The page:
J’Accuse, directed by Abel Gance, is a long, intense, & strange exploration of World War I filmed during the time the war was happening. Released in 1919, the film by the early French auteur is a raging look at war and love that uses a romantic story to link the menage a trois relationship between its three central characters with the horrors of the front. One woman (not a very interesting one), a husband (very intriguing brute), and a lover (moony poet) are pulled into an ever-more-horrible situation as war makes victims of all of them. While the story might seem hackneyed and even befuddling today, I had no problem with the melodrama and found myself becoming involved in the ways that their threesome played out.jaccuse couple The long film brings the two men together on the battlefield and continually plays with the questions of who is strong and who is weak; who is ultimately kinder; who is most willing to sacrifice (and what). Back at home, the woman makes sacrifices of her own that impact the course of the story in even more complex ways. This is the plot that ties the strands together. The plot is not important. What matters are the scenes of war and the story of war’s impact; makes them matter is the way J’Accuse is filmed.

Watching J’Accuse is like falling into some slow and deliberate dream (not a nightmare, really). This makes its subjects of domestic violence, trench warfare, multiple betrayals, and pointless sacrifice all the more disturbing. We’re used to seeing random violence in contemporary films to the point that it’s barely noticeable. To see moments of brutality in a silent film that is beautifully composed is  jarring. That they slip in almost unannounced is even stranger. That everyone serves as a symbol, as a representative type, implies vast levels of darkness.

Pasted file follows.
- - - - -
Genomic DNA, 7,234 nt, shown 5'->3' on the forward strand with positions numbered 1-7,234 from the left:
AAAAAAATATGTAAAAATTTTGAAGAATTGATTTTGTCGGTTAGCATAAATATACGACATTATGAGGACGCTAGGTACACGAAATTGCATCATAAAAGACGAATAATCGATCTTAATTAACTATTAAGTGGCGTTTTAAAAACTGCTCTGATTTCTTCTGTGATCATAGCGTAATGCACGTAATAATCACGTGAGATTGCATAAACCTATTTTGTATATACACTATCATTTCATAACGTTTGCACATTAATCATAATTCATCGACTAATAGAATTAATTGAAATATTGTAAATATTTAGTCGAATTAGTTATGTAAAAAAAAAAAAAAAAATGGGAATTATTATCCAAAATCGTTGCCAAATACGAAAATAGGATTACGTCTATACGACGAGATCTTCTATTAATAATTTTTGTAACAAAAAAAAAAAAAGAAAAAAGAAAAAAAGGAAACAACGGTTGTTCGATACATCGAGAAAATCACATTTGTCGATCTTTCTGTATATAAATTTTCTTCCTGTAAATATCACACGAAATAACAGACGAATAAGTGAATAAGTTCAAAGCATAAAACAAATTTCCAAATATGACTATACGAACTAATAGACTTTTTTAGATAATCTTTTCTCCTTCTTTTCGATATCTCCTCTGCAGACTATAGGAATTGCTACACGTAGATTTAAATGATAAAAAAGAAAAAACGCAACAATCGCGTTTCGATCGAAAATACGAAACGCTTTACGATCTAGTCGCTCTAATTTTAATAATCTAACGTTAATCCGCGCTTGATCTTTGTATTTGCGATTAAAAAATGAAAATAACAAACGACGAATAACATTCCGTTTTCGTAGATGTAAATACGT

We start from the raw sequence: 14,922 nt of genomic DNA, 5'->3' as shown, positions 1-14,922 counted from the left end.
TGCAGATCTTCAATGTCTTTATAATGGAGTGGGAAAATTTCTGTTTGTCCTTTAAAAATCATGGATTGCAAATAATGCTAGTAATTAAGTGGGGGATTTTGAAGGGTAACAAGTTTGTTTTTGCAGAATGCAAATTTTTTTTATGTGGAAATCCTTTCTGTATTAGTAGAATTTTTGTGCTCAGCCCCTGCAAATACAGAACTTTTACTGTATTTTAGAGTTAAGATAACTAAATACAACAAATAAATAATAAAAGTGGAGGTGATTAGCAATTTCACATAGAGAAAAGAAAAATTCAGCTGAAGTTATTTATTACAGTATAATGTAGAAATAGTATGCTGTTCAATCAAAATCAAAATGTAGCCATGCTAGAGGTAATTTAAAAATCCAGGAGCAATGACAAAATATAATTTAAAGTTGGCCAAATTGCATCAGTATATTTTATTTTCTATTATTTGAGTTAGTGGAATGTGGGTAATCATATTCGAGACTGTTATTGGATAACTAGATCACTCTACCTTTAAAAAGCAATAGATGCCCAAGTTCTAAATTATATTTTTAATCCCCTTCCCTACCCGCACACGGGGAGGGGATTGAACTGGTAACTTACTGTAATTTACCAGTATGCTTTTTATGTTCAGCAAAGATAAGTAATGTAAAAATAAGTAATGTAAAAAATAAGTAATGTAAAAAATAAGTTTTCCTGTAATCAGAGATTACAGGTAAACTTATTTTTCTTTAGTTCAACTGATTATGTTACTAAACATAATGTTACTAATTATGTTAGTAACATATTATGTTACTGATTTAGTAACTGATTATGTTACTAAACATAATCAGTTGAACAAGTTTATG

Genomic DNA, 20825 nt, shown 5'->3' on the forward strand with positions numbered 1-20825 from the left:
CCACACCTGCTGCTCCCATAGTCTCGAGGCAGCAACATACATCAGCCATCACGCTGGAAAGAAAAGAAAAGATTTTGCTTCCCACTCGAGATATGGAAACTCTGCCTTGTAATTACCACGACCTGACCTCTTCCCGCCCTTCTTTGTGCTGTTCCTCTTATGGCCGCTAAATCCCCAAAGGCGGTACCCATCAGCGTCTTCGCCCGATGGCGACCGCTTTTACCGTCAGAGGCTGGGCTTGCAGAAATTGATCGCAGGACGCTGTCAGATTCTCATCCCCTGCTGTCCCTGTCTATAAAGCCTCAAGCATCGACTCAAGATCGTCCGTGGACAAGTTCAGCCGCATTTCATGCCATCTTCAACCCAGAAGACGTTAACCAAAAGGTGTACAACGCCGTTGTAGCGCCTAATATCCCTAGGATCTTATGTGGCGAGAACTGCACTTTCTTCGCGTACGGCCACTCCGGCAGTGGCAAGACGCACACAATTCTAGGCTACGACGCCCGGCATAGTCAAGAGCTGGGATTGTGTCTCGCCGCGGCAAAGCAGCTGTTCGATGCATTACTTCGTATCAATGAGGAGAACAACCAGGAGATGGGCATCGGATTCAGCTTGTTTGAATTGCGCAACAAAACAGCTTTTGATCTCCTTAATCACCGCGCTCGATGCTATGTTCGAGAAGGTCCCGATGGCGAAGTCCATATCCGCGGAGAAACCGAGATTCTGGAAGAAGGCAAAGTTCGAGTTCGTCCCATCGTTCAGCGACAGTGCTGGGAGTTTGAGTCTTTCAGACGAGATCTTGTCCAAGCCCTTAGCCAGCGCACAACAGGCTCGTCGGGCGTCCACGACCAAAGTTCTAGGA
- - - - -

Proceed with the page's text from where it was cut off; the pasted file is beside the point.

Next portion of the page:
jaccuse face

An example of a quick moment of brutality comes early in the movie, before we even get to the war. This is when the husband, also known as the Brute, maritally rapes his wife. We don’t see the rape. What we see is her quaking by the bed, his hand coming down on her hair and pulling her up, and, for a moment, a glimpse of an exposed breast. That’s all. But I’ll never forget that image. This is only one of such moments in this film. Over and over, Gance juxtaposes beauty with evil and/or death, sometimes quite literally, as in a montage in which a closeup of a flower is contrasted with corpses in a trench.